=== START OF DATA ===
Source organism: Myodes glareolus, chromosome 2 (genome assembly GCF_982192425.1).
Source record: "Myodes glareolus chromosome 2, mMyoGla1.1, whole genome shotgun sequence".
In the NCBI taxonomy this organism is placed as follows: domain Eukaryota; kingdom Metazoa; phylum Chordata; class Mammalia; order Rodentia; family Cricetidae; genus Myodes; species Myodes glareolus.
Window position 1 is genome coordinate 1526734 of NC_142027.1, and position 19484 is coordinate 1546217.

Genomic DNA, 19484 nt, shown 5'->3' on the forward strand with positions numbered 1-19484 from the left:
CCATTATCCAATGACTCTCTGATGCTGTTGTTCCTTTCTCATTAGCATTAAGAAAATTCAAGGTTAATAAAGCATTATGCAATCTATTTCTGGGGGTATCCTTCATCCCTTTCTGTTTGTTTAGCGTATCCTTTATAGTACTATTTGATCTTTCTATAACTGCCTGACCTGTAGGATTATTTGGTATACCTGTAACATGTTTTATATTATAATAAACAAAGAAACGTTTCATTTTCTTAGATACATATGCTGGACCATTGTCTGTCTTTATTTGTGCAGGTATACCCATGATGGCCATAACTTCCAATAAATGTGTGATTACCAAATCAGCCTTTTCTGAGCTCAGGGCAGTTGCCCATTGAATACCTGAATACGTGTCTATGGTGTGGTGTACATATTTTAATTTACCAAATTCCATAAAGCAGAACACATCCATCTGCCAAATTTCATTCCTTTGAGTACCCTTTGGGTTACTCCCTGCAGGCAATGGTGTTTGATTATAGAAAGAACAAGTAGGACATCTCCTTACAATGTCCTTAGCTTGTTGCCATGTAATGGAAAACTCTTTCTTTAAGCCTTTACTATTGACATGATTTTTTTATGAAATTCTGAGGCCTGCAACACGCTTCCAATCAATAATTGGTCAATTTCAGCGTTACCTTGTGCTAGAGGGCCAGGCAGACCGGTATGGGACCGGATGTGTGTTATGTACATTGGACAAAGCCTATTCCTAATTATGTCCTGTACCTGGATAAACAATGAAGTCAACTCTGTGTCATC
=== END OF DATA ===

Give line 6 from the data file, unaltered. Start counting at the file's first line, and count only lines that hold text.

CCATTATCCAATGACTCTCTGATGCTGTTGTTCCTTTCTCATTAGCATTAAGAAAATTCAAGGTTAATAAAGCATTATGCAATCTATTTCTGGGGGTATCCTTCATCCCTTTCTGTTTGTTTAGCGTATCCTTTATAGTACTATTTGATCTTTCTATAACTGCCTGACCTGTAGGATTATTTGGTATACCTGTAACATGTTTTATATTATAATAAACAAAGAAACGTTTCATTTTCTTAGATACATATGCTGGACCATTGTCTGTCTTTATTTGTGCAGGTATACCCATGATGGCCATAACTTCCAATAAATGTGTGATTACCAAATCAGCCTTTTCTGAGCTCAGGGCAGTTGCCCATTGAATACCTGAATACGTGTCTATGGTGTGGTGTACATATTTTAATTTACCAAATTCCATAAAGCAGAACACATCCATCTGCCAAATTTCATTCCTTTGAGTACCCTTTGGGTTACTCCCTGCAGGCAATGGTGTTTGATTATAGAAAGAACAAGTAGGACATCTCCTTACAATGTCCTTAGCTTGTTGCCATGTAATGGAAAACTCTTTCTTTAAGCCTTTACTATTGACATGATTTTTTTATGAAATTCTGAGGCCTGCAACACGCTTCCAATCAATAATTGGTCAATTTCAGCGTTACCTTGTGCTAGAGGGCCAGGCAGACCGGTATGGGACCGGATGTGTGTTATGTACATTGGACAAAGCCTATTCCTAATTATGTCCTGTACCTGGATAAACAATGAAGTCAACTCTGTGTCATC